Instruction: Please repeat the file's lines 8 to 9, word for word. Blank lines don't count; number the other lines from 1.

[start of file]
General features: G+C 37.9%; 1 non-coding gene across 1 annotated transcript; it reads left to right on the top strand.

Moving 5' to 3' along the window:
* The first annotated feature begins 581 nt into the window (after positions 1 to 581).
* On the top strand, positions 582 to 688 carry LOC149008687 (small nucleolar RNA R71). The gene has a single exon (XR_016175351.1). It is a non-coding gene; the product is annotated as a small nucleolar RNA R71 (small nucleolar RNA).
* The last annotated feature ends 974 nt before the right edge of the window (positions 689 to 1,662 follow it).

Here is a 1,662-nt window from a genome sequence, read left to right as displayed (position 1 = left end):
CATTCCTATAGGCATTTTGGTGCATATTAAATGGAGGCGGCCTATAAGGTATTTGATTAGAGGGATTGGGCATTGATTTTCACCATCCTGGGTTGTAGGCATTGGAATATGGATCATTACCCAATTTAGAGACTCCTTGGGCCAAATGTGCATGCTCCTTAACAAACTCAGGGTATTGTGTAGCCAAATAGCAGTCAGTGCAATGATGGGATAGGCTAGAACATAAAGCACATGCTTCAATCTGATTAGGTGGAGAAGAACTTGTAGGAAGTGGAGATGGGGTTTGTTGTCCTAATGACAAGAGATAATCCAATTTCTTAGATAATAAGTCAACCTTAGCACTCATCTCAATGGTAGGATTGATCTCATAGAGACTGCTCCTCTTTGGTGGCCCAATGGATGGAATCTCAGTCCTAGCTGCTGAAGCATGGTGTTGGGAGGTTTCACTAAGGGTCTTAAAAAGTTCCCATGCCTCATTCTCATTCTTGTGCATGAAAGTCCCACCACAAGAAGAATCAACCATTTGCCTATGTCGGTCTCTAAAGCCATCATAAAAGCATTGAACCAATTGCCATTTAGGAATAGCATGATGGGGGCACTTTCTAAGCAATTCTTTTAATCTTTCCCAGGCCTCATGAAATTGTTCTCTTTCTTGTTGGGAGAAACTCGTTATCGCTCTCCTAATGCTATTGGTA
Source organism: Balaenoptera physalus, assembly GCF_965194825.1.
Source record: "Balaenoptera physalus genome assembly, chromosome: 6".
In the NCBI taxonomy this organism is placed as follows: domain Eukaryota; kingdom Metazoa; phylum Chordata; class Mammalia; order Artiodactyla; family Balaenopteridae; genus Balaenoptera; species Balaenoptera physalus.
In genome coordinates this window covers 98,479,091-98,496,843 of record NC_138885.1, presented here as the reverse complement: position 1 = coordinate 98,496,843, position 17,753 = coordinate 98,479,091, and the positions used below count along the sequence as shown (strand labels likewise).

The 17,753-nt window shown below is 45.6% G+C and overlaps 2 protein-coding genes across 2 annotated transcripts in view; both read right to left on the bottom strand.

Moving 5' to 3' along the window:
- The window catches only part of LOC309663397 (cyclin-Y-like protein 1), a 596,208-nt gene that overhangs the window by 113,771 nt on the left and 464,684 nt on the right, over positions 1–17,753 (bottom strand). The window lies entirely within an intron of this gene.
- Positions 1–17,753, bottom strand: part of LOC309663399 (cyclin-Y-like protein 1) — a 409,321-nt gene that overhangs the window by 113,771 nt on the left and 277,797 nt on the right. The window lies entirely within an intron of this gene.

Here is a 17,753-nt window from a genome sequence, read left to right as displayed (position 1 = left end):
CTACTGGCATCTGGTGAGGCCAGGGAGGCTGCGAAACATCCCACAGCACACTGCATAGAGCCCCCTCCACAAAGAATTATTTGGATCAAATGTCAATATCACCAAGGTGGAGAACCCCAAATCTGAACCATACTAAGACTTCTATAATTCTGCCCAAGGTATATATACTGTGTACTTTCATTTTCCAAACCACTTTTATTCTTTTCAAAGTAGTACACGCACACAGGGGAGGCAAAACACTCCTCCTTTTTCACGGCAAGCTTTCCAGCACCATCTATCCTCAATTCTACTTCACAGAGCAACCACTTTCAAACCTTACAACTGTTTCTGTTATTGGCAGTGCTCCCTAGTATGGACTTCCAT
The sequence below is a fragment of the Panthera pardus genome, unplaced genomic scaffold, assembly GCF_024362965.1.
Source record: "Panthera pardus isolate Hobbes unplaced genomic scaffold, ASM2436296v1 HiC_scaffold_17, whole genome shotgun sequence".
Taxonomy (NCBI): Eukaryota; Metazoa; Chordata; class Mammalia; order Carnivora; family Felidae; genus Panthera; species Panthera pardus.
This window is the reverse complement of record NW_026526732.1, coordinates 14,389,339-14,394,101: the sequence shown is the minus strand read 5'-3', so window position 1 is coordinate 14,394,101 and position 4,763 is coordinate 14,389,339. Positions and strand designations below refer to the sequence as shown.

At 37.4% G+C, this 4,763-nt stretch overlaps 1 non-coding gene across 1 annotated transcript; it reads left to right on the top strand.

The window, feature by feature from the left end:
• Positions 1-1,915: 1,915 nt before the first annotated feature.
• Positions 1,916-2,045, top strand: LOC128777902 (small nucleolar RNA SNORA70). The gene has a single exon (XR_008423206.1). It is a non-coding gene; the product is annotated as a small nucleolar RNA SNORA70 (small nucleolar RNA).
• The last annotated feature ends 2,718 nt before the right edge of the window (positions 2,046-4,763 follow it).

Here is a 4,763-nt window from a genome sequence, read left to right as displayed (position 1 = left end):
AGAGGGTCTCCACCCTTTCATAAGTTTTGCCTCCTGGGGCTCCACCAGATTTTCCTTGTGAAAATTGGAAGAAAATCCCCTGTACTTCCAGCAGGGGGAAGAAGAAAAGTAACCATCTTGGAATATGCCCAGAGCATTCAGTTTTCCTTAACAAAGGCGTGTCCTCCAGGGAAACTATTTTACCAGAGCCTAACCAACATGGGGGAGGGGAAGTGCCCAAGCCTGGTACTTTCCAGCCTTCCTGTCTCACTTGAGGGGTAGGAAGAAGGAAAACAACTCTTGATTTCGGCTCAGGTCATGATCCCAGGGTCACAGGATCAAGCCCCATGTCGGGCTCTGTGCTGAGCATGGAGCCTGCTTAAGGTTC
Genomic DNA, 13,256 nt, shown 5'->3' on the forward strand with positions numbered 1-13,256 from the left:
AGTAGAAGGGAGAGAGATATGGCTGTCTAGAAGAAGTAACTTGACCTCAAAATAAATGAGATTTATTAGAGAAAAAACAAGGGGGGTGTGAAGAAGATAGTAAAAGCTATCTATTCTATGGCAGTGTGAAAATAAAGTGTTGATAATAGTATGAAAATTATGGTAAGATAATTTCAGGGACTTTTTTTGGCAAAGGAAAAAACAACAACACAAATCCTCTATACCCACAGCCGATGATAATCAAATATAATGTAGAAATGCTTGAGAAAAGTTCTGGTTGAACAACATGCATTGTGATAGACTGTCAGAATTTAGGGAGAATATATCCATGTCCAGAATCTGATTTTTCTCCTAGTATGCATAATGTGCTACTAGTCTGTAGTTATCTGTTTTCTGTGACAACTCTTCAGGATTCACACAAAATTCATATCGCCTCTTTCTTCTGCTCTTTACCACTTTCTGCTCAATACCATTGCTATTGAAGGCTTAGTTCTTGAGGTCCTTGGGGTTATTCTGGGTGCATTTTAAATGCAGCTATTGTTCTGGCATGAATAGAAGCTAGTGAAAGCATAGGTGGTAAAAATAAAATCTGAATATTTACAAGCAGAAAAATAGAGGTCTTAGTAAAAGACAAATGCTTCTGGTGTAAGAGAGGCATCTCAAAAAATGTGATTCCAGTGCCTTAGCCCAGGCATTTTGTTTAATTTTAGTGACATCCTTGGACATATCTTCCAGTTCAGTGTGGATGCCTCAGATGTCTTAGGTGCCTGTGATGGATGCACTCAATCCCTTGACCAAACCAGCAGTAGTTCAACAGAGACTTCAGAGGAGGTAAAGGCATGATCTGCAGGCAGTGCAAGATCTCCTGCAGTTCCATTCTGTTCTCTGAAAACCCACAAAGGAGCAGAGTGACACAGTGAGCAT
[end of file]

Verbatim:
Source organism: Balaenoptera physalus, assembly GCF_965194825.1.
Source record: "Balaenoptera physalus genome assembly, chromosome: 6".